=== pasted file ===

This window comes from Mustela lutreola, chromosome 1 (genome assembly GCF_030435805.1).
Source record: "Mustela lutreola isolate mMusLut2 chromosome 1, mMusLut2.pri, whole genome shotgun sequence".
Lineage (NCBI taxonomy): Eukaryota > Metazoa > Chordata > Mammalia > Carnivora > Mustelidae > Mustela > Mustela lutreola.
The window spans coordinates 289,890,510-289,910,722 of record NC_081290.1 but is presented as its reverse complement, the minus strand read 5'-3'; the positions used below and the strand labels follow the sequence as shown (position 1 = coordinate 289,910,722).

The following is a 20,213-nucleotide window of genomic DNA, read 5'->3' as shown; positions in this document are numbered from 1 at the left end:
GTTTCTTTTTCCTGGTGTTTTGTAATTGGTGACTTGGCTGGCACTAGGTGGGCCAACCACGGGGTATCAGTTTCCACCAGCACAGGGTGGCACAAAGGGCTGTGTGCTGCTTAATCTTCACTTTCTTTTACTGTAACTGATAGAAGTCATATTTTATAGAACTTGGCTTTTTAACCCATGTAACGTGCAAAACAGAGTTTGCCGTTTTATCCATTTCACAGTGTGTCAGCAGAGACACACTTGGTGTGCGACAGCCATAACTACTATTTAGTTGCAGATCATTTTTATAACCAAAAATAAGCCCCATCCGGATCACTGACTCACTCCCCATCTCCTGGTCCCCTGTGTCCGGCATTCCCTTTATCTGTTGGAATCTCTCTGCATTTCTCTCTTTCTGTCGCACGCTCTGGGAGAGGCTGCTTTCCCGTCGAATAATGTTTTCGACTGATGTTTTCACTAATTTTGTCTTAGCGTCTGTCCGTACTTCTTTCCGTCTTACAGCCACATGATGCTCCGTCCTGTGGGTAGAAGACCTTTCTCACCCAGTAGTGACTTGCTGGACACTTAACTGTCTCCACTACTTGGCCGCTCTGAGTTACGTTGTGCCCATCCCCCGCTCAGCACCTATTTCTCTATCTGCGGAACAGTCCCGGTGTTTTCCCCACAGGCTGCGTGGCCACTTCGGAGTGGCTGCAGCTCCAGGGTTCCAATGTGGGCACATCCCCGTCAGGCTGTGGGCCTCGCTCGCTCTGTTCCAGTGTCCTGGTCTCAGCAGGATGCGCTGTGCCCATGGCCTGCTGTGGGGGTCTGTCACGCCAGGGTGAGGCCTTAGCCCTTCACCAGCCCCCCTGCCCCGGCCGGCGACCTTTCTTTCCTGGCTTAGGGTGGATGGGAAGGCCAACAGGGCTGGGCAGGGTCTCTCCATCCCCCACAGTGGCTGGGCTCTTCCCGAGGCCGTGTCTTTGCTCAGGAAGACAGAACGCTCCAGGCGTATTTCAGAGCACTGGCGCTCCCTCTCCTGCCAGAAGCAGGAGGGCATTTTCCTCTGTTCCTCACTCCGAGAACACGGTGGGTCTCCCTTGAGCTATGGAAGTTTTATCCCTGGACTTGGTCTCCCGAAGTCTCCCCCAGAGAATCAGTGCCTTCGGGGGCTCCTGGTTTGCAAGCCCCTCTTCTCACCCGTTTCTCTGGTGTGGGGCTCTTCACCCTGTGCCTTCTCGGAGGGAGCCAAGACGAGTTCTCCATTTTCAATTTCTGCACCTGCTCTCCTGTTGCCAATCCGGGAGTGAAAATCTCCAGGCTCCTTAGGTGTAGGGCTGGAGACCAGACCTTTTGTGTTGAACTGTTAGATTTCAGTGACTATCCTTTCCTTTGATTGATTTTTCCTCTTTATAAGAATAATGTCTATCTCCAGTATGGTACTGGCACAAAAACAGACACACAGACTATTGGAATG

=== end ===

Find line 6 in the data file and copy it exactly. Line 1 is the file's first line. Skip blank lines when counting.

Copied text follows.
GTTTCTTTTTCCTGGTGTTTTGTAATTGGTGACTTGGCTGGCACTAGGTGGGCCAACCACGGGGTATCAGTTTCCACCAGCACAGGGTGGCACAAAGGGCTGTGTGCTGCTTAATCTTCACTTTCTTTTACTGTAACTGATAGAAGTCATATTTTATAGAACTTGGCTTTTTAACCCATGTAACGTGCAAAACAGAGTTTGCCGTTTTATCCATTTCACAGTGTGTCAGCAGAGACACACTTGGTGTGCGACAGCCATAACTACTATTTAGTTGCAGATCATTTTTATAACCAAAAATAAGCCCCATCCGGATCACTGACTCACTCCCCATCTCCTGGTCCCCTGTGTCCGGCATTCCCTTTATCTGTTGGAATCTCTCTGCATTTCTCTCTTTCTGTCGCACGCTCTGGGAGAGGCTGCTTTCCCGTCGAATAATGTTTTCGACTGATGTTTTCACTAATTTTGTCTTAGCGTCTGTCCGTACTTCTTTCCGTCTTACAGCCACATGATGCTCCGTCCTGTGGGTAGAAGACCTTTCTCACCCAGTAGTGACTTGCTGGACACTTAACTGTCTCCACTACTTGGCCGCTCTGAGTTACGTTGTGCCCATCCCCCGCTCAGCACCTATTTCTCTATCTGCGGAACAGTCCCGGTGTTTTCCCCACAGGCTGCGTGGCCACTTCGGAGTGGCTGCAGCTCCAGGGTTCCAATGTGGGCACATCCCCGTCAGGCTGTGGGCCTCGCTCGCTCTGTTCCAGTGTCCTGGTCTCAGCAGGATGCGCTGTGCCCATGGCCTGCTGTGGGGGTCTGTCACGCCAGGGTGAGGCCTTAGCCCTTCACCAGCCCCCCTGCCCCGGCCGGCGACCTTTCTTTCCTGGCTTAGGGTGGATGGGAAGGCCAACAGGGCTGGGCAGGGTCTCTCCATCCCCCACAGTGGCTGGGCTCTTCCCGAGGCCGTGTCTTTGCTCAGGAAGACAGAACGCTCCAGGCGTATTTCAGAGCACTGGCGCTCCCTCTCCTGCCAGAAGCAGGAGGGCATTTTCCTCTGTTCCTCACTCCGAGAACACGGTGGGTCTCCCTTGAGCTATGGAAGTTTTATCCCTGGACTTGGTCTCCCGAAGTCTCCCCCAGAGAATCAGTGCCTTCGGGGGCTCCTGGTTTGCAAGCCCCTCTTCTCACCCGTTTCTCTGGTGTGGGGCTCTTCACCCTGTGCCTTCTCGGAGGGAGCCAAGACGAGTTCTCCATTTTCAATTTCTGCACCTGCTCTCCTGTTGCCAATCCGGGAGTGAAAATCTCCAGGCTCCTTAGGTGTAGGGCTGGAGACCAGACCTTTTGTGTTGAACTGTTAGATTTCAGTGACTATCCTTTCCTTTGATTGATTTTTCCTCTTTATAAGAATAATGTCTATCTCCAGTATGGTACTGGCACAAAAACAGACACACAGACTATTGGAATG